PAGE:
Shai Cohen, a student from Jerusalem, has been to Jordan twice, most recently last year during the Muslim month of Ramadan. Even if you do plan in advance with a Jordanian agent, you could end being frustrated at the border, he warned.

“It depends on how the Jordanian official wakes up that day. It depends on his mood. I’ve heard of cases in which Jordanian agents were there waiting for their Israeli clients on the other side and the Israelis still weren’t allowed to enter,” Cohen said.

Yaron Levy did everything by the book when he went with his daughter Doron on a four-day trip to Jordan a month ago, hiring a Jordanian agent to do all the planning and preparations. They spent their first two nights at the Hilton Hotel in Aqaba at a cost of 600 dinars ($226) for a double room, including breakfast, on a reservation that was cancellable up to the last minute without charge.

“We walked around the city a bit, ate at a local restaurant and felt safe,” he said. “The people we met were very friendly, as if they had received instructions to be nice to Israelis – even the drivers. I had been to Jordan twice before and felt the same thing.”

The highlight of the trip was a jeep trip and overnight stay at Wadi Rum. “We stayed at the Hasan Zawaideh Camp. The tents have all the amenities you could want, including air conditioning,” Levy noted, adding that the cost per night was just a few dinars. “The sky is clear and you can see the stars, the sky and the wonders of the desert.”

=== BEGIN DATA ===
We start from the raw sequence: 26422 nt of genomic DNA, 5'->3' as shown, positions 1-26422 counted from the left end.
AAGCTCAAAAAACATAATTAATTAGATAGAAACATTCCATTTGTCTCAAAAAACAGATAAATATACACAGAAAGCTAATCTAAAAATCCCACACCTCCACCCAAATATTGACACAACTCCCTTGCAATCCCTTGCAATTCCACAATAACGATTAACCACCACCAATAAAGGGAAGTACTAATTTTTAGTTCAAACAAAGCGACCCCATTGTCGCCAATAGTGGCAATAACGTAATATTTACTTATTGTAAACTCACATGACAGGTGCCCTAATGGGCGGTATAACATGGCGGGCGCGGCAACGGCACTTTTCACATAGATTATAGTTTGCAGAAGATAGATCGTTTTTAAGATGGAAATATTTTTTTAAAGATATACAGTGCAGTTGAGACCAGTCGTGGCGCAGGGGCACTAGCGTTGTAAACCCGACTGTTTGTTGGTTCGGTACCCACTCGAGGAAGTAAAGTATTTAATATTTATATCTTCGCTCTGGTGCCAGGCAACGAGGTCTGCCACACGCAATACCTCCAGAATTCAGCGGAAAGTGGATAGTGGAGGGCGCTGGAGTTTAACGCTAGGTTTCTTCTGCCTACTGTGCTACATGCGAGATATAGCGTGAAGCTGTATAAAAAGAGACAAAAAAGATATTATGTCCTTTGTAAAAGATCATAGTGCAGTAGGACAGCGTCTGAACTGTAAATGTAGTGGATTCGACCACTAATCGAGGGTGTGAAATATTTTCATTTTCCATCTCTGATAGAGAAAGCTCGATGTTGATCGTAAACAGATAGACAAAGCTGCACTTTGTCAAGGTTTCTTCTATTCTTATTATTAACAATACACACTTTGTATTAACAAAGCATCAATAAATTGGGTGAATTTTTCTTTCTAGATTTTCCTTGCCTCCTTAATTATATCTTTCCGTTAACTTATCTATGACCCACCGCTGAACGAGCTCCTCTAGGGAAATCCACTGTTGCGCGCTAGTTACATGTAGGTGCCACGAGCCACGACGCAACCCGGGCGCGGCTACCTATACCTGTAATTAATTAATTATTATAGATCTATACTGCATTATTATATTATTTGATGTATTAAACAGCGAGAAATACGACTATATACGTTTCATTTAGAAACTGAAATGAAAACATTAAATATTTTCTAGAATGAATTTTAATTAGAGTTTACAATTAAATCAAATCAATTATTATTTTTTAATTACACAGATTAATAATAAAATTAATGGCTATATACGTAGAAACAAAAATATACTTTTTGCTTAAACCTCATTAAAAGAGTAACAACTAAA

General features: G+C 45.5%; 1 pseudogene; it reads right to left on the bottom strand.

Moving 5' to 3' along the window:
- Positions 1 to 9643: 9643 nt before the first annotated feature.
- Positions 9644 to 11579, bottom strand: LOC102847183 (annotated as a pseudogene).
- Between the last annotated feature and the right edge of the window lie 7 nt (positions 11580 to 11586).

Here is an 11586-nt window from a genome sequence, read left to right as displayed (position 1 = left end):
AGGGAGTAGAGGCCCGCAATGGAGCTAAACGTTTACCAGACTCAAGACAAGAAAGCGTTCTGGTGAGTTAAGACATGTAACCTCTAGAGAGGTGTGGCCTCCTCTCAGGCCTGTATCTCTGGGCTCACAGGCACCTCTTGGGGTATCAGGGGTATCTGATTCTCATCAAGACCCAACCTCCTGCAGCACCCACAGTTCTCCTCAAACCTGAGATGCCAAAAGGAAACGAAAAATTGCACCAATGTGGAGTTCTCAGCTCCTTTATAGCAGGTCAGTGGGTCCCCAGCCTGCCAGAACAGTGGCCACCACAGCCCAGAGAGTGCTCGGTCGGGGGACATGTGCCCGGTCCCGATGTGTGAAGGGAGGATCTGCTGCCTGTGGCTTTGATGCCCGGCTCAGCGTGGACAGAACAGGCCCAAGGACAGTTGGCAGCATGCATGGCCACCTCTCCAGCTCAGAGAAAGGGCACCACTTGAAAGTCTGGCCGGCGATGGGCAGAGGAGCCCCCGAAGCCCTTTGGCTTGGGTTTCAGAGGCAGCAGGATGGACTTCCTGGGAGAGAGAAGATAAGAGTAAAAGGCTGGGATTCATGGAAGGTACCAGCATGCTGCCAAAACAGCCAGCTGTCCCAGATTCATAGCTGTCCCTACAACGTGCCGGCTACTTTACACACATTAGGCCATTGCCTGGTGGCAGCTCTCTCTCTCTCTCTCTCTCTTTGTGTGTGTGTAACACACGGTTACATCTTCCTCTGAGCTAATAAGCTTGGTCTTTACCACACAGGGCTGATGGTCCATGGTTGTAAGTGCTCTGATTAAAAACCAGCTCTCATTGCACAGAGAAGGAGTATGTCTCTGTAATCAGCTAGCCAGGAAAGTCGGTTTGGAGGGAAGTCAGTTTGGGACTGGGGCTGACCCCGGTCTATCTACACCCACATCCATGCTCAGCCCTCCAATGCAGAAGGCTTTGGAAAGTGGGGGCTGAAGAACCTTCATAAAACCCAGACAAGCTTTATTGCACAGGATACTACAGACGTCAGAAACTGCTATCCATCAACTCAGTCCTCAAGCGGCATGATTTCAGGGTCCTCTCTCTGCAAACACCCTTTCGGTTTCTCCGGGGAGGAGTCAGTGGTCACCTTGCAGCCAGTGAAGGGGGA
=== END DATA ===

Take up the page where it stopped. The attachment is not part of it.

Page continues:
The Jordanian authorities are interested in promoting tourism that includes hotel stays and are less enthusiastic about day trippers, who use facilities but don’t contribute as much to the local economy. For the same reason, officials also look askance at backpackers travelling alone who don’t hire local guides.

At Petra the fee to enter the site for someone who is staying in a Jordanian hotel is 50 dinars for the first day and 5 for each additional day. A day tripper to the site has to pay 90 dinars.

“Jordan is an inexpensive country if you stay at an Aqaba hotel. When you travel around the country, as we did, prices aren’t that low. In the end, a three-and-a-half day vacation cost us 4,000 shekels [$1,120],” Yaron Levy said.

Shaulov agrees and said vacationing in Sinai costs less, but Aqaba is cheaper than staying in Eilat. “Most of the travelers go to Aqaba because of the cost of hotels in Eilat. That’s what happened during Passover this year,” he said.

That is also why Cohen, the student, chose Jordan for a holiday last year. “We wanted to go down to Eilat, but we found that the prices there were high – 1,500 shekels a night for a room for three people,” he recalled. “When you have other expenses on food outside the hotel, the bill goes up to a few thousand shekels. That’s not within a student’s budget.”

Cohen and his friends chose a Dead Sea hotel on the Jordanian side and entered the country at the Jordan River crossing further north. The Hilton Dead Sea cost them $150 a night for all three of them, including breakfast. They were even upgraded to a suite at no charge.

“On the Jordanian side of the Dead Sea, there’s nothing to do but hang out at the hotel,” Cohen remarked. “But the hotel management was aware of that, so they hosted roof parties at night. We didn’t feel like we were in an Arab country. The alcohol flowed freely, and it was no different from any hotel in a Western country.”